Skip to content ↓
Trinity School Trinity School

Trinity School


Key Stage 3

All students in Key Stage 3 study a range of topics in English to develop and enhance their language and literature skills. These include:

Year 7

Novel Study, Travel and Elements and Nature

Year 8

Identity and Representation, Exploring Shakespeare, Conflict in the Media, Dystopia NS Investigating Crime

Key Stage 4

At Key Stage 4 we offer AQA English Language and English Literature. This is a double award GCSE where students also follow GCSE Literature giving them the opportunity to explore fictional texts from a range of genres covering prose, plays and poetry. This incorporates a Shakespeare play for exam assessment.

This course allows students to access some of our classic heritage texts as well as more contemporary and modern literature teaching them the skills of reading critically, sensitively and in detail.

The structure of these two courses is designed to provide challenge and interest for all students bringing English into the modern age.

It offers stretch and challenge to the most able of students and offers differentiation for those who need more support.

English Language

Students apply and develop skills across units including:

  • Learning to read a range of fiction and non-fiction texts actively and critically.
  • Creating their own fiction and non-fiction texts writing for a variety of purposes, audiences and forms.
  • Learning to develop and adapt spoken language skills for the future such as presentations, group discussions and question and answer sessions.
  • Demonstrating a good level of clarity and accuracy in their written English.

These skills will be assessed through two exams at the end of Year 11.

English Literature

Students study prose, poetry and plays penned by a range of writers. This includes:

  • Contemporary and modern texts as well as texts belonging to our ‘Literary Heritage’ such as Shakespeare, poetry and a 19th century novel.
  • An exploration of how writers use their language, structure and form to craft texts and how this leads a text to be open to interpretation.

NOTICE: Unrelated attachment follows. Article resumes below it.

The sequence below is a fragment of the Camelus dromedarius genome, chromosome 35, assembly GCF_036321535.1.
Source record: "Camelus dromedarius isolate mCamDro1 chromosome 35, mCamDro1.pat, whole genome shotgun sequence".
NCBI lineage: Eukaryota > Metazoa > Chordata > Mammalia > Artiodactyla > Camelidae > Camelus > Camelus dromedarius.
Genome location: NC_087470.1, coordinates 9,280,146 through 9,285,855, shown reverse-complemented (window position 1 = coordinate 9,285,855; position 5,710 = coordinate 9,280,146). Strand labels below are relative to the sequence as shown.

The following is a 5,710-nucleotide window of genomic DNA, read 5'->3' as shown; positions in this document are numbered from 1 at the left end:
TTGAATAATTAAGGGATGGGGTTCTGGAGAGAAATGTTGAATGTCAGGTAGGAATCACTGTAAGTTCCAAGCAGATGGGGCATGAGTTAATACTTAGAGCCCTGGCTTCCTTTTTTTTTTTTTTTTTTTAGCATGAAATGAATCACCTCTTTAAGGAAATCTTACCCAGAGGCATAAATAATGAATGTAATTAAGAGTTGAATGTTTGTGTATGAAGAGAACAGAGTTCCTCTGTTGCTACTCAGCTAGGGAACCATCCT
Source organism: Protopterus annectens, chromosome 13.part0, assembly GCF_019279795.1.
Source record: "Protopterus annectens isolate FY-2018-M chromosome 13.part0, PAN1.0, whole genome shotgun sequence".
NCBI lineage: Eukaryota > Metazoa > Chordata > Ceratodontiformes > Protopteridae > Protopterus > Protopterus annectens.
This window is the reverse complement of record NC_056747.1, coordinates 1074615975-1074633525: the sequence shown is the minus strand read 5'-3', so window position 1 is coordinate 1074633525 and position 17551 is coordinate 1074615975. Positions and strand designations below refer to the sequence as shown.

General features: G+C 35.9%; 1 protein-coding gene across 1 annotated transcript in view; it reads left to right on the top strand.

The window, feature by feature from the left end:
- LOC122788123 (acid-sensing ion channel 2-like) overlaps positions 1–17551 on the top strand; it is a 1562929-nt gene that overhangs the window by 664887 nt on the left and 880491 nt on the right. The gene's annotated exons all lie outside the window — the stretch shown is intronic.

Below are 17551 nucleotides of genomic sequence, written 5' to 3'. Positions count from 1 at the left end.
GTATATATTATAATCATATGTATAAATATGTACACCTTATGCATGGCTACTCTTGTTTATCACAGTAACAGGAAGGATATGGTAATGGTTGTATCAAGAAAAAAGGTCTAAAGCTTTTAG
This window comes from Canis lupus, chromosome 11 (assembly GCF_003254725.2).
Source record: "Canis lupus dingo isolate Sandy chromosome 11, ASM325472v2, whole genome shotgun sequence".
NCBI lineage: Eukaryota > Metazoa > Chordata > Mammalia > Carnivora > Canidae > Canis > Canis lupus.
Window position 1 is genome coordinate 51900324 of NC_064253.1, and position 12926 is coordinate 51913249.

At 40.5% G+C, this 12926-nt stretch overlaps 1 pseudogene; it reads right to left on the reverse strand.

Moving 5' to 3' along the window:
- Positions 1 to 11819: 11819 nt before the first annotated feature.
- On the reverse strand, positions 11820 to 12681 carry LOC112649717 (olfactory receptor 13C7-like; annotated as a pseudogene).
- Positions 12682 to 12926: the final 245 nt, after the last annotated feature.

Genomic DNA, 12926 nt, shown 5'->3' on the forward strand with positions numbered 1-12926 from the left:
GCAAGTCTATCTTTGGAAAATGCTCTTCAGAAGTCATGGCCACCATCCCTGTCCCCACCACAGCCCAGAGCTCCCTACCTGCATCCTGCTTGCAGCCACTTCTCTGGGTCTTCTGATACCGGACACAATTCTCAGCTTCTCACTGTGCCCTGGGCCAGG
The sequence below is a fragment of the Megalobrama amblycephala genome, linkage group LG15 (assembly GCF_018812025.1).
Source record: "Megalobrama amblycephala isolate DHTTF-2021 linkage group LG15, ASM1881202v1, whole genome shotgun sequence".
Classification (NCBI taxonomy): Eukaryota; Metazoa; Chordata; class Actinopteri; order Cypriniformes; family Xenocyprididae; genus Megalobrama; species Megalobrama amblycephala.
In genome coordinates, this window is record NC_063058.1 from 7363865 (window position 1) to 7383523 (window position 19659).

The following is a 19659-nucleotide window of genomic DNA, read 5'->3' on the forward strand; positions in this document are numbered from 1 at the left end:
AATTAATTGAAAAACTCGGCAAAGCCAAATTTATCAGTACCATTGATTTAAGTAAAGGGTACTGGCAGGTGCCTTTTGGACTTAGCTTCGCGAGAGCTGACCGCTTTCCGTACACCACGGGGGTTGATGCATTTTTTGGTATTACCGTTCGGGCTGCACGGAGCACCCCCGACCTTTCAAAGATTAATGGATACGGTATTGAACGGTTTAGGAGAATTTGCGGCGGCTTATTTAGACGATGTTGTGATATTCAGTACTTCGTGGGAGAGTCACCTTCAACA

• Be able to show relationships between texts (comparisons) and see the influence contextual factors can have on the creation and interpretation of texts.
  • Demonstrating a good level of clarity and accuracy in their written English.

These skills will be assessed through two exams at the end of Year 11.

Key Stage 5

At Key Stage 5 we offer A Level in both English Literature and English Language.

English Literature

The course we study at A Level is AQA English Literature Specification B, which is made up for 2 exams and a coursework style unit (NEA).

The AS course/Year 12 consists of preparation for 2 exam papers on ‘Literary Genres’ (worth 40% of the A level), which will be a study of the dramatic genre of ‘Tragedy’. This includes an in-depth study of Shakespeare’s Othello, and Miller’s Death of a Salesman (closed book), then a collection of Hardy’s poetry and Fitzgerald’s The Great Gatsby.

The final exam to prepare for is ‘Texts and Genres’ (worth 40%) which is a study of 3 texts belonging to the crime writing genre. These texts will be one prose text, one collection of poetry and one modern prose text. There will be an expectation to be able to analyse an unseen passage in this exam based on students’ knowledge of the wider genre.

The third component (worth 20%) is a Non-Exam Assessment (NEA) based on literary theory, which aims to develop independence in reading and thinking. Here students will study a poetry and a prose text, informed by the study of the Critical Anthology and students will complete a portfolio of two essays. One of these essays can be re-creative, which will be accompanied by a commentary.

English Language

20% of the A-Level is coursework-style assessment which provides opportunities for students to pursue their own areas of interest through a language investigation and develop personal and independent learning skills. In addition, there is a piece of original writing which encourages students to develop their own sense of style and creativity. There are two separate examinations each contributing 40% to the final A2 grade:

Paper 1 is based on Textual Variations and Representations and Children’s Language Development.

Paper 2 is based on Diversity of Language and Language Change as well as Language Discourses.

AS course

The AS course incorporates the majority of the topics covered at A-level, however it does not include children’s language development or Language Change. In addition, there is no coursework-like element to the course – it is 100% examination.